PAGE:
Given that 49.2M tablets shipped in Q1 2013, and that Intel captured ~6.66% or 3M unit shipments (assuming a very pessimistic ASP of $30 per chip), and let's further assume that this number continues to double shipments each quarter (although even this could be pessimistic in light of the absolutely), we come to 6M units in Q2, 12M units in Q3, and then 24M units in Q4. This year, then, we can expect that from "standard" tablets we will get 45M units * 30/unit = $1.35B back from our PC losses. These "standard" tablets, coupled with the potential from that 2% of the really big tablets brings us to ~$1.85B, or roughly a balancing out of the $2.4B we expect to lose on the PC side of things.

This Assumes That Haswell Does Not Help Unit Shipments Or Mix, And That Bay Trail-M Does Not Help

Another source of upside is that "Haswell" may simply be able to command higher ASPs; that is, thanks to significantly better power management, integration of the PCH on package (which likely simplifies board layout and could command a slight premium for the total savings), and higher tiers in the on-board graphics (which may continue to eat into the low-end discrete graphics market), Intel could see a richer mix in PC Client Group.

Further, as I expect the Haswell systems to be more attractive, and as I expect that Windows 8.1 helps to drive modest sales growth, there could be real upside to the unit shipments, proving a "10% decline" to be pessimistic.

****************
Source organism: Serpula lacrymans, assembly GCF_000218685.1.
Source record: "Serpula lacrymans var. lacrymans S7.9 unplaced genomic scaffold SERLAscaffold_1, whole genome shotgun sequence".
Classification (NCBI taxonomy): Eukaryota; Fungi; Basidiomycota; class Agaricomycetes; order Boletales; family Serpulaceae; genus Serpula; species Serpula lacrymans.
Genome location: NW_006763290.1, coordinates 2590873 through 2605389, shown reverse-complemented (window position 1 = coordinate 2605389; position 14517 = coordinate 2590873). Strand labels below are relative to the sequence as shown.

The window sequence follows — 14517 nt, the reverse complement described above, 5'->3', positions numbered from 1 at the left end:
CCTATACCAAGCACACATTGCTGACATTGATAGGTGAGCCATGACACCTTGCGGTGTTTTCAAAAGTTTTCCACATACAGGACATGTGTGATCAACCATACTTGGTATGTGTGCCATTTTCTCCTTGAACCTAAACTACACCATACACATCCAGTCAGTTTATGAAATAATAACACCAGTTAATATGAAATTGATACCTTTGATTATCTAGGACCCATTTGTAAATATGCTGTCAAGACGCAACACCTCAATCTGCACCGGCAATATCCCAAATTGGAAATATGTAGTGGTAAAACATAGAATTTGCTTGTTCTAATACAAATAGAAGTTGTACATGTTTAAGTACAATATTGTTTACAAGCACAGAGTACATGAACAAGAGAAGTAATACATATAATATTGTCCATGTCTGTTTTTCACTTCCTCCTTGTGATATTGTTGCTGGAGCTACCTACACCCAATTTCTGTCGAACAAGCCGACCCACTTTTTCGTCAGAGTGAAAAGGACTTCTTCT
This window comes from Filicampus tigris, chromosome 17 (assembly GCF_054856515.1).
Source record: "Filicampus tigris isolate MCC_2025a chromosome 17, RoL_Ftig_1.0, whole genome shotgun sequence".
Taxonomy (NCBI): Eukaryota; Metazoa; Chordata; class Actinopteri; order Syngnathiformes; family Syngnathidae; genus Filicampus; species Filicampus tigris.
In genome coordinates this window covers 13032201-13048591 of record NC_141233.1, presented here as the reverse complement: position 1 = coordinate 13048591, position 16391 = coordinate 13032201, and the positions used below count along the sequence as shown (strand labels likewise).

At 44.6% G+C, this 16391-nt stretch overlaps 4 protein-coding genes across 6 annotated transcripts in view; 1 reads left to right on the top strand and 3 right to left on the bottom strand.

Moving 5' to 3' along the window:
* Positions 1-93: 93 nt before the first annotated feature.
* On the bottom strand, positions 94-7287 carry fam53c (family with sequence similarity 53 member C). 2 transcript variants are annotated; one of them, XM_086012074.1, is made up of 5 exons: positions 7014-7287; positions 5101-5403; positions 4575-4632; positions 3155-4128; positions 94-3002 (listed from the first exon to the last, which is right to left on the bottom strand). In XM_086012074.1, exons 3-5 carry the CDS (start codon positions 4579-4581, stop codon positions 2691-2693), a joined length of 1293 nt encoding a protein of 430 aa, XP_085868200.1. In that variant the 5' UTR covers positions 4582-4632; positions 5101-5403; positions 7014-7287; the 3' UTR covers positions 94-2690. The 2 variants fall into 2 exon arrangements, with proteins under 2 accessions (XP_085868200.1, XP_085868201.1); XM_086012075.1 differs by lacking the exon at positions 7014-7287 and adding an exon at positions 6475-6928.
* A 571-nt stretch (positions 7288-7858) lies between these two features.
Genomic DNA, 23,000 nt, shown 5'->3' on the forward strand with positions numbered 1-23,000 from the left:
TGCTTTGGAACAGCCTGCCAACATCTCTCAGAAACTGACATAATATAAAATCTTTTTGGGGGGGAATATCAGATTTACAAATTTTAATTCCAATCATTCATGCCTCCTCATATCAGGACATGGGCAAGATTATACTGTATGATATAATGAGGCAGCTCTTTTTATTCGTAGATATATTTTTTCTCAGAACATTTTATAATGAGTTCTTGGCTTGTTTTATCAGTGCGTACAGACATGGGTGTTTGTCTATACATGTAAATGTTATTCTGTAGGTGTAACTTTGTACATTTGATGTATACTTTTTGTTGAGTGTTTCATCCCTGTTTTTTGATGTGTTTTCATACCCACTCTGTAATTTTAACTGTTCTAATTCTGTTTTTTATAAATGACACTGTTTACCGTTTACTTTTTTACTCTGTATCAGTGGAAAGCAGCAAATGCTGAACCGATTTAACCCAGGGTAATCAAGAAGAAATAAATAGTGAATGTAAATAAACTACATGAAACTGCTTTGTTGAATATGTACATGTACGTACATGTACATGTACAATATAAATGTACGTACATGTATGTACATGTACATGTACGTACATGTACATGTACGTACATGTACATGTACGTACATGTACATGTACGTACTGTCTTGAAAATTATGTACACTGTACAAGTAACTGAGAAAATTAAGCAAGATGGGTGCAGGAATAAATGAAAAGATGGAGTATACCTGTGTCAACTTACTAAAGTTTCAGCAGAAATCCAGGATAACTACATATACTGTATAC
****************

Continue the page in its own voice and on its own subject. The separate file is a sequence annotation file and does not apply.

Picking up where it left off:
Finally, the Street seems to discount the upcoming "Bay Trail-M" parts, the spec list of which recently leaked and is reproduced here for your convenience,

Click to enlarge

This means that even the low end notebooks may become significantly more attractive than they had been previously (large, bulky, hot, with bad battery life). This could drive a shift away from tablets back to notebooks particularly as these devices will come in at reasonable price points and offer fanless/touch form factors.

Q2 Likely To Come In Above Bearish Estimates

Evercore, the lead bear in the most recent round of downgrades, suggested that Q2 will actually come in flat Q/Q from Q1. I believe that this is unlikely. During Q1, Intel was ramping/qualifying Haswell for sale, and it is likely that inventory at the OEMs was particularly lean given that Haswell is a substantial improvement from Ivy Bridge. This suggests that despite reports of weak ODM/OEM builds that there may have been some inventory replenishment going on during Q2 (this is not a novel idea; management flatly stated this as the key driver for a better-than-seasonal guide). Unless the data-center disappoints, tablet shipments fail to double as expected, or NAND sales simply fall off a cliff, it is very unlikely that we see Q2 flat Q/Q from Q1 in light of Haswell.


I believe that many Intel bears are taking a single dimensional view of what is going on here, and as a result I have to disagree that Intel will guide down/miss for 2013. If I am correct, then Intel will blow away 2013 consensus, 2014 consensus will see a dramatic revision upward, and the share price should see multiple expansion in light of the increasingly bright prospects for Intel's mobile strategy.

2013 is the year that Intel proves its worth in tablets, and 2014 should see extended tablet momentum coupled with a full year of a high end, competitive smartphone platform on the market. I believe that Q1 was the trough for Intel's business and that from here things get much better.

Disclosure: I am long INTC. I wrote this article myself, and it expresses my own opinions. I am not receiving compensation for it (other than from Seeking Alpha). I have no business relationship with any company whose stock is mentioned in this article.